The debt ratio method is a test to assess the appropriateness of your business debt. Simply divide the company’s total liabilities by its total assets. If the result is 0.4 or below, the debt is low risk. If the result is 0.6 or more, the debt is high risk.
What Constitutes a Business Debt?
Business debts are defined as those specifically those incurred by a legal entity such as a limited companies or partnerships.
By being a self employed sole trader, in the laws eyes it sees no difference between your money and that of your business. There is no clear legal separation between the sole trader and his/her business, even though the debt has been accrued via your trading activities it classifies as personal debt.
A Limited companies is a separate legal structure, meaning the debts belong to the company and not the individuals.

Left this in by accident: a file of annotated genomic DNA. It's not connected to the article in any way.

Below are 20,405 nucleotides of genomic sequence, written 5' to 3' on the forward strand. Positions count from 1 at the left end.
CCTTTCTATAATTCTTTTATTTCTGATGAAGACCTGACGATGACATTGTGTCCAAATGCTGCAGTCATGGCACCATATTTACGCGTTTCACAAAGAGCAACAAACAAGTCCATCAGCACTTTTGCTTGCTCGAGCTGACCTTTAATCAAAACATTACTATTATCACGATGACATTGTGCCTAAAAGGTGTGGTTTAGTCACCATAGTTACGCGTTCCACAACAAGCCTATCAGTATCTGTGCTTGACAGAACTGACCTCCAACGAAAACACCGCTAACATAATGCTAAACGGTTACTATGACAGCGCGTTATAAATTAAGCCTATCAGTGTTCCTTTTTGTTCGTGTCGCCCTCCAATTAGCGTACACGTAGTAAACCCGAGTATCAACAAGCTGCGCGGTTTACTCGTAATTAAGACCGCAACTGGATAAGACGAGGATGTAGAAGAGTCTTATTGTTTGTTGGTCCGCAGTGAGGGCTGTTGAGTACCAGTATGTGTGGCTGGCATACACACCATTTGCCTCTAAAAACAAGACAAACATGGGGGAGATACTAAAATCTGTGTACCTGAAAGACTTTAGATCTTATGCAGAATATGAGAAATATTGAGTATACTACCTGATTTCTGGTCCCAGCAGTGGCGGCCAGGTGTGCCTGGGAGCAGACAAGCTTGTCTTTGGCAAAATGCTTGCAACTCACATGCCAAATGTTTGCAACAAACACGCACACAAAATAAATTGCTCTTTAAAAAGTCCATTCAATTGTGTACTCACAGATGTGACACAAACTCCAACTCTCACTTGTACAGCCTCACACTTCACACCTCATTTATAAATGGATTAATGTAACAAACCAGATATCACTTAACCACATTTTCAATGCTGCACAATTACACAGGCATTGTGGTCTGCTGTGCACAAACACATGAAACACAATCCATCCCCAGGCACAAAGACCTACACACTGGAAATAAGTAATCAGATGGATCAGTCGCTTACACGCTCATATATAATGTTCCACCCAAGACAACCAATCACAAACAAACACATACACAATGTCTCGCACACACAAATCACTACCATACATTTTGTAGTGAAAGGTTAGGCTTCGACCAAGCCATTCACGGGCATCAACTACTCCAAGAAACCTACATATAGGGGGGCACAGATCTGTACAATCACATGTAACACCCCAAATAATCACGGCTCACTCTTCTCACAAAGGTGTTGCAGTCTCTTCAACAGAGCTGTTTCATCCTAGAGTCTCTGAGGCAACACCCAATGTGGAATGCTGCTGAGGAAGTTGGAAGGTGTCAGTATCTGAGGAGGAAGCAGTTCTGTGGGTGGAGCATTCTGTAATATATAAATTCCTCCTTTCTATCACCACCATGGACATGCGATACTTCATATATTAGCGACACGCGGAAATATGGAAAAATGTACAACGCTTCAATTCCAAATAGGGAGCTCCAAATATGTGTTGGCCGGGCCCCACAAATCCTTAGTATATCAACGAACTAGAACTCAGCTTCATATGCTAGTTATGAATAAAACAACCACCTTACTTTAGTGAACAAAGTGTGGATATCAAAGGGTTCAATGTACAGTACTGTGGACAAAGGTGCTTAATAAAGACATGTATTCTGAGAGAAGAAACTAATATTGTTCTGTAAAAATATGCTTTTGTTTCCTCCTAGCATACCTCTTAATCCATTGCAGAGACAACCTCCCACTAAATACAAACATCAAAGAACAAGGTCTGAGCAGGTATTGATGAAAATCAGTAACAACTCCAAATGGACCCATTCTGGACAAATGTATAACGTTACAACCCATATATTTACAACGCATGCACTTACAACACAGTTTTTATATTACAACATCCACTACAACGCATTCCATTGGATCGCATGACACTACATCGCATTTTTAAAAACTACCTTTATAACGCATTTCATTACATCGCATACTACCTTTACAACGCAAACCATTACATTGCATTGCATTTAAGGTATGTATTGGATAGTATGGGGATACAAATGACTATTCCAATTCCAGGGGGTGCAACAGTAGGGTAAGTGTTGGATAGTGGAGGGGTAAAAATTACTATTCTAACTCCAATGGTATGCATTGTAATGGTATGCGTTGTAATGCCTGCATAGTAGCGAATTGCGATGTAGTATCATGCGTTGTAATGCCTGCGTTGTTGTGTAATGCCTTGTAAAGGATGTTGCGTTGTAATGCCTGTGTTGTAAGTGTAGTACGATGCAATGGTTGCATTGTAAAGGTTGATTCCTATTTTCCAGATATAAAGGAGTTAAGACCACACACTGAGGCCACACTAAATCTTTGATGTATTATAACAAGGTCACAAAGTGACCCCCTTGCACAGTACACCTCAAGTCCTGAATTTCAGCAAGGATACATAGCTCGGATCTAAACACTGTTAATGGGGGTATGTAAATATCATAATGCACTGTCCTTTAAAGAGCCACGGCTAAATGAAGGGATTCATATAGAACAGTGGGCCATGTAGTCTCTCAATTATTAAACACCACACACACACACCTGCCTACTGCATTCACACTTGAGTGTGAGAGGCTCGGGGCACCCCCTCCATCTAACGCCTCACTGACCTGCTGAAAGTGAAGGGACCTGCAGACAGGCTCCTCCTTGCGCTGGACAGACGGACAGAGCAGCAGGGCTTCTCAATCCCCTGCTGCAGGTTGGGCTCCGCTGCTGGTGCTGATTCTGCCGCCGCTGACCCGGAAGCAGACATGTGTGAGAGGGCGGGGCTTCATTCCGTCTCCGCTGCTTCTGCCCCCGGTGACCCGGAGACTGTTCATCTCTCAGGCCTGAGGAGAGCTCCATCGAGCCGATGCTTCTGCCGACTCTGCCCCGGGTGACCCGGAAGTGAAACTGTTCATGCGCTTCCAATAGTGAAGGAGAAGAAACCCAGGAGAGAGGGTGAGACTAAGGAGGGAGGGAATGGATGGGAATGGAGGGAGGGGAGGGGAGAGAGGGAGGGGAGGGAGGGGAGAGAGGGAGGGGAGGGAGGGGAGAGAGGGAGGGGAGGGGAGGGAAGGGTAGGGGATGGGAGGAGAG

What can you do with a Business Debt?
Business debt is a broad subject and the solutions depend upon the severity of each individual situation. Here are a number of ways to trade out of it.
5 classic tactics for surmounting debt would include:
- Begin with a careful, strategic inventory of your debt, sorting by interest rates and the amount due monthly. This process will give you a complete picture and allow you to prioritise which to pay first.
- Sell More – Increase cashflow via intelligent marketing, raising prices,incentivising existing customers to buy more.
- Reduce Costs – Do You Need to make some redundancies? Can you sell off equipment or downsize your office space?
- Debt Refinancing – Many business owners find themselves crippled by debt repayments which could be substantially lowered via strategic refinancing.
- Improved Payment Terms or Invoice Financing – Requesting shorter payment terms or using an invoice factoring facility are both ways to improve the working capital cycle and improve your debt ratio.
Limited company responsibilities